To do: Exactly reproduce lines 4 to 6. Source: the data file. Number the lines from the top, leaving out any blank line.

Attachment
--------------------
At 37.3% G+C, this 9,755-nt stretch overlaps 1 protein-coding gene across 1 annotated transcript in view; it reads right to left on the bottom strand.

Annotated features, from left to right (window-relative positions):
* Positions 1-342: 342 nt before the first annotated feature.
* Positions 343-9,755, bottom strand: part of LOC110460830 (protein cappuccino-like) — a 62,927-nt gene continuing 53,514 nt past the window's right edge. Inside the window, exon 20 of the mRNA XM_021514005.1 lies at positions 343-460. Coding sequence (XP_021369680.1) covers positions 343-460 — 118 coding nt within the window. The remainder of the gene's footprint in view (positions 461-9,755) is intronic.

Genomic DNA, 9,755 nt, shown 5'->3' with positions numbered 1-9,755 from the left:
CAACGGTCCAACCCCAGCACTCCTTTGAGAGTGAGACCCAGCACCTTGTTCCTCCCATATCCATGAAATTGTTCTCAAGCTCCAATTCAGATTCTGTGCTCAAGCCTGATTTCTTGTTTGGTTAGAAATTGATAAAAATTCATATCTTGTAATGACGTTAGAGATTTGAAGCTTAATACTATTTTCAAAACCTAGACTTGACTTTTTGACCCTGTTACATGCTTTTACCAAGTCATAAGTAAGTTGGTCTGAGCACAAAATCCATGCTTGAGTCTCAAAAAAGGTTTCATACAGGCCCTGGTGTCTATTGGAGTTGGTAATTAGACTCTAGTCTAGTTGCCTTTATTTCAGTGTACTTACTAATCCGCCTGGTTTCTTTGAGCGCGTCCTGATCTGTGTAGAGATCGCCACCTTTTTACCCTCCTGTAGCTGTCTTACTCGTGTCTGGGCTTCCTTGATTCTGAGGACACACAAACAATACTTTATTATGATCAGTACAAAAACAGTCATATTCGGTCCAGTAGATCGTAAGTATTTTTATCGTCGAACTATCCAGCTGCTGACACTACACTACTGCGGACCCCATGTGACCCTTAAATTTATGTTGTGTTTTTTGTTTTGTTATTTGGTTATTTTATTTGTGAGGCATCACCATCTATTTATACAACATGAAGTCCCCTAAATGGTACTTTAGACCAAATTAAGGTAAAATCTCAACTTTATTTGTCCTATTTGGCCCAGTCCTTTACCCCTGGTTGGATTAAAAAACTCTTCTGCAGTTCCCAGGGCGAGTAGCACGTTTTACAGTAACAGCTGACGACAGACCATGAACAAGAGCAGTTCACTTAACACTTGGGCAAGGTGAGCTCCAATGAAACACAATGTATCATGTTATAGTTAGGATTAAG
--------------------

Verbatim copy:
* Positions 343-9,755, bottom strand: part of LOC110460830 (protein cappuccino-like) — a 62,927-nt gene continuing 53,514 nt past the window's right edge. Inside the window, exon 20 of the mRNA XM_021514005.1 lies at positions 343-460. Coding sequence (XP_021369680.1) covers positions 343-460 — 118 coding nt within the window. The remainder of the gene's footprint in view (positions 461-9,755) is intronic.

Genomic DNA, 9,755 nt, shown 5'->3' with positions numbered 1-9,755 from the left:
CAACGGTCCAACCCCAGCACTCCTTTGAGAGTGAGACCCAGCACCTTGTTCCTCCCATATCCATGAAATTGTTCTCAAGCTCCAATTCAGATTCTGTGCTCAAGCCTGATTTCTTGTTTGGTTAGAAATTGATAAAAATTCATATCTTGTAATGACGTTAGAGATTTGAAGCTTAATACTATTTTCAAAACCTAGACTTGACTTTTTGACCCTGTTACATGCTTTTACCAAGTCATAAGTAAGTTGGTCTGAGCACAAAATCCATGCTTGAGTCTCAAAAAAGGTTTCATACAGGCCCTGGTGTCTATTGGAGTTGGTAATTAGACTCTAGTCTAGTTGCCTTTATTTCAGTGTACTTACTAATCCGCCTGGTTTCTTTGAGCGCGTCCTGATCTGTGTAGAGATCGCCACCTTTTTACCCTCCTGTAGCTGTCTTACTCGTGTCTGGGCTTCCTTGATTCTGAGGACACACAAACAATACTTTATTATGATCAGTACAAAAACAGTCATATTCGGTCCAGTAGATCGTAAGTATTTTTATCGTCGAACTATCCAGCTGCTGACACTACACTACTGCGGACCCCATGTGACCCTTAAATTTATGTTGTGTTTTTTGTTTTGTTATTTGGTTATTTTATTTGTGAGGCATCACCATCTATTTATACAACATGAAGTCCCCTAAATGGTACTTTAGACCAAATTAAGGTAAAATCTCAACTTTATTTGTCCTATTTGGCCCAGTCCTTTACCCCTGGTTGGATTAAAAAACTCTTCTGCAGTTCCCAGGGCGAGTAGCACGTTTTACAGTAACAGCTGACGACAGACCATGAACAAGAGCAGTTCACTTAACACTTGGGCAAGGTGAGCTCCAATGAAACACAATGTATCATGTTATAGTTAGGATTAAG